Rim Country husbands and wives are expected to take their marriage vows seriously. If they do not, according to an Arizona State Statute, they could be arrested and fined.
The seldom-enforced law saw its day in court this month when two local residents were charged with adultery, a Class 3 misdemeanor.
Payson Magistrate Dorothy Little, who presided over the two cases, said a Class 3 misdemeanor is punishable through a fine and/or probation.
"I am not sure anyone would sentence someone to probation for adultery," Little said.
The maximum sentence someone could face for committing adultery is a $910 fine when surcharges are included, 30 days in jail and a year of probation.
Adultery cases are very rare in her courtroom, she said.
"This is the first time I have ever seen the allegation since I started working here," she said. "It is not something that is generally charged."
On Feb. 8, a local woman was charged and convicted for adultery. She was fined $708. She was ordered to pay $460 for disorderly conduct/domestic violence and another $190 for adultery.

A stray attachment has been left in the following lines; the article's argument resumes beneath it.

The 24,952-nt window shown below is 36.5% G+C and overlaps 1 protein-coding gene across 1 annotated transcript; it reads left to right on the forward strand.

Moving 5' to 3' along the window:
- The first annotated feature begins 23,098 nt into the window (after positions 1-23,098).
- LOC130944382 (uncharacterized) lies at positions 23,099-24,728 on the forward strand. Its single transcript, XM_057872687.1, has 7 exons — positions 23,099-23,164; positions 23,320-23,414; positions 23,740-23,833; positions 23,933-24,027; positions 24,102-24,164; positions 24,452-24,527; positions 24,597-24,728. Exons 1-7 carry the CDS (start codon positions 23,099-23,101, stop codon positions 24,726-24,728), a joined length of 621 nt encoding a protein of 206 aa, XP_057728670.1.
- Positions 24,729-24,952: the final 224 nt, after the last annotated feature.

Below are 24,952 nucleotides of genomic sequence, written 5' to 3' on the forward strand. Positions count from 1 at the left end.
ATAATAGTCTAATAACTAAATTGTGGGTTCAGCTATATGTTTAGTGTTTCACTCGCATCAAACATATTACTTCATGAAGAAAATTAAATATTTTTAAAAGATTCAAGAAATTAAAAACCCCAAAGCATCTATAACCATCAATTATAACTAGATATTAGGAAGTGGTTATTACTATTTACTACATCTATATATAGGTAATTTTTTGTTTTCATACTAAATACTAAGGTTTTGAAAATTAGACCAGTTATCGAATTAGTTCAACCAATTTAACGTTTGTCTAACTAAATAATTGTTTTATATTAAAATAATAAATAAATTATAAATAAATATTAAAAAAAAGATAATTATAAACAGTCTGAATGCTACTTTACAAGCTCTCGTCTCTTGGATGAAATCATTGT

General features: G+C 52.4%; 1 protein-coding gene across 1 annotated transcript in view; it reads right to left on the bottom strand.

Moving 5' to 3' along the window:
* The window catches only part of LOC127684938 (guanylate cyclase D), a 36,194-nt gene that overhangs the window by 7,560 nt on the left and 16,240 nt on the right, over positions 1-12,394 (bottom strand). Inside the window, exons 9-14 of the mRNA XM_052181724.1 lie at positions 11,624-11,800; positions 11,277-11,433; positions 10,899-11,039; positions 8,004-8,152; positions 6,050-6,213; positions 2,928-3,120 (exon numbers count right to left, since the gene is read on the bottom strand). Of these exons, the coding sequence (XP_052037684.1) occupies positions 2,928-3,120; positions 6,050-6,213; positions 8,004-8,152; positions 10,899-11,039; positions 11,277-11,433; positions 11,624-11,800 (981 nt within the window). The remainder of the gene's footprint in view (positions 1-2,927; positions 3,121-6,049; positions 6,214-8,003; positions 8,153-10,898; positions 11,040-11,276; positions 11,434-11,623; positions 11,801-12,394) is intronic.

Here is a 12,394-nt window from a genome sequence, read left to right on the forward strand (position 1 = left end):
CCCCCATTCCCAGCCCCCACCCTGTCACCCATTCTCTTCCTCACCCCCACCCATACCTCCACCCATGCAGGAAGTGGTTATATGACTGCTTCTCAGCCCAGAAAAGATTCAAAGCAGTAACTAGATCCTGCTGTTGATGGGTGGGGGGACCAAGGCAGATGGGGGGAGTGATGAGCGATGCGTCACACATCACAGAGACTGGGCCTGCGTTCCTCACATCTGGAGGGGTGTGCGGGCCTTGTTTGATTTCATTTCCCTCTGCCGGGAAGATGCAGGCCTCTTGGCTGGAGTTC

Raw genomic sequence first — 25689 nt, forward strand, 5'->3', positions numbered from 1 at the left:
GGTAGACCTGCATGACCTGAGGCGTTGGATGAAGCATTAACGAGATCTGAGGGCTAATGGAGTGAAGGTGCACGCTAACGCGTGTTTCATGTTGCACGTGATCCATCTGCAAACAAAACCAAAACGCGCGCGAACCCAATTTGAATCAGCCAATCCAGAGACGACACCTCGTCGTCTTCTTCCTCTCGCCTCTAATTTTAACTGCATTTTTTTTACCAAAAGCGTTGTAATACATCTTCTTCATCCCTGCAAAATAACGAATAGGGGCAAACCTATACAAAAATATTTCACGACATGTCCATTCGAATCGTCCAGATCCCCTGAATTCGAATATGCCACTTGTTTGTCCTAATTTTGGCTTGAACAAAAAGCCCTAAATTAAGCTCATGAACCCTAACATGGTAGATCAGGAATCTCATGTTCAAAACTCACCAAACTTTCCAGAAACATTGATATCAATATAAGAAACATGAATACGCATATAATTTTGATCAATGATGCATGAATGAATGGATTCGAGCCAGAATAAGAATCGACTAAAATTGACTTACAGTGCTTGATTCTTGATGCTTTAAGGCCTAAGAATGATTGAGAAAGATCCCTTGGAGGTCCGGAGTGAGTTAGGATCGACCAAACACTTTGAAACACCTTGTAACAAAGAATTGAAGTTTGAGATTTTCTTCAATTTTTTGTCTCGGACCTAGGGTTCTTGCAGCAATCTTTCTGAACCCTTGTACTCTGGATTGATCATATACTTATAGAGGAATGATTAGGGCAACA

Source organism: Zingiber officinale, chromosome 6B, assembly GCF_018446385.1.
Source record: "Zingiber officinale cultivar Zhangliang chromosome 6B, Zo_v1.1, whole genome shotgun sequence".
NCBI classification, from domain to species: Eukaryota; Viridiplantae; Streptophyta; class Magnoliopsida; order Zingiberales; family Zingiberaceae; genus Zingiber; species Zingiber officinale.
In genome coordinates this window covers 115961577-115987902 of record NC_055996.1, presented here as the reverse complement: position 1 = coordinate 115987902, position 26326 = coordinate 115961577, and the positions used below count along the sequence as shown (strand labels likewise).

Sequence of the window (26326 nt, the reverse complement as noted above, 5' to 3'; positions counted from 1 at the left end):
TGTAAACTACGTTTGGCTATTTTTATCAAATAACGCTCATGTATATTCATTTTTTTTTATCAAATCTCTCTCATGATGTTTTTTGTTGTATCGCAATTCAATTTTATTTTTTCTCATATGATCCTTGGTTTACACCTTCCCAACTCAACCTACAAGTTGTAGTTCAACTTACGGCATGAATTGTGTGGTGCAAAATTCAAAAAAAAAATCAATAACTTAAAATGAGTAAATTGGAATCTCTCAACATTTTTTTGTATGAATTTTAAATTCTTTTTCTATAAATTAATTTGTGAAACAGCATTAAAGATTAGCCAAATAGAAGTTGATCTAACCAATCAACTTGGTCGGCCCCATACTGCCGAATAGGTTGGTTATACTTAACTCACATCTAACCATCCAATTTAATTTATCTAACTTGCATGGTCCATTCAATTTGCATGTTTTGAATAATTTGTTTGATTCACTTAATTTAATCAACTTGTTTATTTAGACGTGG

On the same date, a male resident appeared before Little for disorderly conduct/domestic violence and adultery.
He received a $550 fine for the domestic violence charge under a plea agreement, Little said. Part of that $550 fine was for adultery.
She also said adultery can be filed as a separate charge and does not need to be accompanied by another charge.
Arizona State Statute 13-1408, put on the books in 1977, reads, "A married person who has sexual intercourse with another than his or her spouse, and an unmarried person not his or her spouse, commits adultery and is guilty of a Class 3 misdemeanor.
"When the act is committed between parties, only one whom is married, both shall be punished."
The statute goes on to state that prosecution will only take place if the wife or husband complains that a spouse cheated on him or her.
State Statute 13-1408 was followed in 1978 with a Statute 13-1409, which outlawed cohabitation. That law has since been taken off the books.
Payson and Arizona are not alone in classifying adultery as a criminal act.
According to FindLaw.com, adultery is a crime in more than 20 states, though the law is seldom enforced.
Payson Police Commander Don Engler said the charge is rare and he does not think his agency made the arrest in the recent adultery charge.
However, he said, since there is a statute for the offense, it is something the police department has to enforce.
The Payson Police Department would refer an adultery charge to a prosecutor or town attorney for review, he said.